The Birmingham City owners might watch Premiership matches at St Andrew's behind glass but even they can tell that the stadium, once among the noisiest in the country, has "been like a morgue" this season.
The team are facing a battle to avoid relegation after a dreadful start to the campaign, and they occupy second-to-bottom position after a 2-1 defeat at home to West Ham United on Monday night.
David Sullivan and the Gold brothers, David and Ralph, have taken the rare step of encouraging Birmingham supporters, in a statement issued to the club's official website, to roar the team to victory against Fulham on Saturday.
The owners suggest that the match will be Birmingham's "most important game for years" and they want an atmosphere to match such a status.
The trio understand the frustrations of the fans and Monday's 2-1 defeat by West Ham means Birmingham have taken only one point out of a possible 21 on home soil.
But they are calling for a united front to help Steve Bruce's side in their bid to move out of the relegation zone.
Sullivan and the Golds, in a statement, said: "This is an urgent plea to every true Blues fan. Please turn up and support our team this Saturday.
"We understand that some of you are fed up and feel like not coming to support the team - but it's at times like this we need your support the most.
"St Andrew's has been like a morgue recently, with no atmosphere, but we don't blame you. We understand your frustration and disappointment with the recent performances of the team.
"We feel the same, but we'll be there on Saturday making as much noise as we can - and we need you there as well.
"We know you feel let down by recent results - we feel the same - but we just cannot give up. We need you there to make some noise and fill the stadium with pressure and sound.
"Saturday is now a mustwin game for the club and we are asking you to turn up with your family and friends and to help.
"As a board we have never been so desperate for you to turn up and get behind the team. We know your presence, sound and support can and will make the difference.
"Saturday is our most important game for years. It's like the cup final and we need your help to win it. Please, please turn up and get behind the team."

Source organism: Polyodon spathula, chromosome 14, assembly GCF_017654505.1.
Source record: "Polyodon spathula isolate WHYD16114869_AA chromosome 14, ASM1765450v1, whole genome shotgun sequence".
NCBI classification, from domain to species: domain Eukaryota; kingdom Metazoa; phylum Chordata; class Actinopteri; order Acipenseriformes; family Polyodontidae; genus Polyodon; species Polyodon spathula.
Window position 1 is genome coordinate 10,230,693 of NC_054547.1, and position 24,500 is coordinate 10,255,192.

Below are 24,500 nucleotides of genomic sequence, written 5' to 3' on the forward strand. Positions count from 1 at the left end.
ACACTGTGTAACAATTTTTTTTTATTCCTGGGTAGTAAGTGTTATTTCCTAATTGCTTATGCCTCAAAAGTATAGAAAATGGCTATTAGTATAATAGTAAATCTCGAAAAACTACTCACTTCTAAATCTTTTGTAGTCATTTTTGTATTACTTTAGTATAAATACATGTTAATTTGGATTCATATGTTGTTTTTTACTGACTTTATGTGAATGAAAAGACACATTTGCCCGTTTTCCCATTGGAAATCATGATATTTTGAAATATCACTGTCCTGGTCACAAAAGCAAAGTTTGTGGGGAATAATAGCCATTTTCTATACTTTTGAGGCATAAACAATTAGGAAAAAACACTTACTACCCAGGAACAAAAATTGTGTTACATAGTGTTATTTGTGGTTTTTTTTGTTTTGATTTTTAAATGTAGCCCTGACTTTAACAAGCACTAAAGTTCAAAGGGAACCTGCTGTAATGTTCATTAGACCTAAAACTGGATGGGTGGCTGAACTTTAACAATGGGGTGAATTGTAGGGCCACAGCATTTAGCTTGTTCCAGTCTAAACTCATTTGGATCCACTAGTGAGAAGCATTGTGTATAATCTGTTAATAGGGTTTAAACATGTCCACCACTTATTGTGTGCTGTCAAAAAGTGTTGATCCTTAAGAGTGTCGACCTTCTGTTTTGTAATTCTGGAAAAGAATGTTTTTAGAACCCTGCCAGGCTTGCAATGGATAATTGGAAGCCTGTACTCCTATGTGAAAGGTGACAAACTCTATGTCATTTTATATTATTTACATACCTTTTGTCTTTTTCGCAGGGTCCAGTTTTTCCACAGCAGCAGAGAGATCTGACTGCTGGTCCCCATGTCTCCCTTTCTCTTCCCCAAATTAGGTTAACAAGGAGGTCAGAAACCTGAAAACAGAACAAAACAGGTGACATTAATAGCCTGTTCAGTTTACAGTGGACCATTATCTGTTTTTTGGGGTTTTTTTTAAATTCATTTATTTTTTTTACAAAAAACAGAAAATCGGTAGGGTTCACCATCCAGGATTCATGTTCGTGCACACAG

Sullivan has reiterated his support for Steve Bruce, the manager, and said that there would be "no knee-jerk reaction" over the club's current precarious plight.
Bruce's side have yet to win in the Premiership at St Andrew's this season but Sullivan still has faith in his manager.
"From the board's point of view, we do not feel there is need for any knee- jerk reactions," Sullivan said. "That doesn't solve any problems at all. We believe in loyalty, and stability - not changing managers.
"If you look at the bulk of clubs in our position who do change managers, they still usually get relegated like Southampton did last season."
Sullivan has been devastated by City's home form during the current campaign. But he again urged fans to turn out in numbers for Saturday's home game with Fulham.
"Our form at St Andrews is appalling. It's beyond our worst fears. I came away from the West Ham game absolutely poleaxed, just like our fans.
"It hurts myself and David and Ralph Gold. We have lengthy journeys from where we live to get to St Andrew's and those journeys seem to take longer and longer the more we lose.
"But the club as a whole is more important than us and we need the help of our fans like never before."
The perception remains, however, that Bruce is under pressure. Sentiment does not last long in football and, while Bruce is considered a popular guy and is liked by the majority of supporters, the manager finds himself in the business of acquiring results.
And Birmingham are playing like a team destined for the Coca-Cola Championship.
Fortunately, Bruce has his trump card: the January transfer window. It helped him in 2003, when he signed Christophe Dugarry. The Frenchman, a World Cup winner in 1998, helped the club to avoid relegation that season.
Bruce would spend a lot of money to secure the services of a Dugarry equivalent, even if the problems seem deeper and more widespread this time around.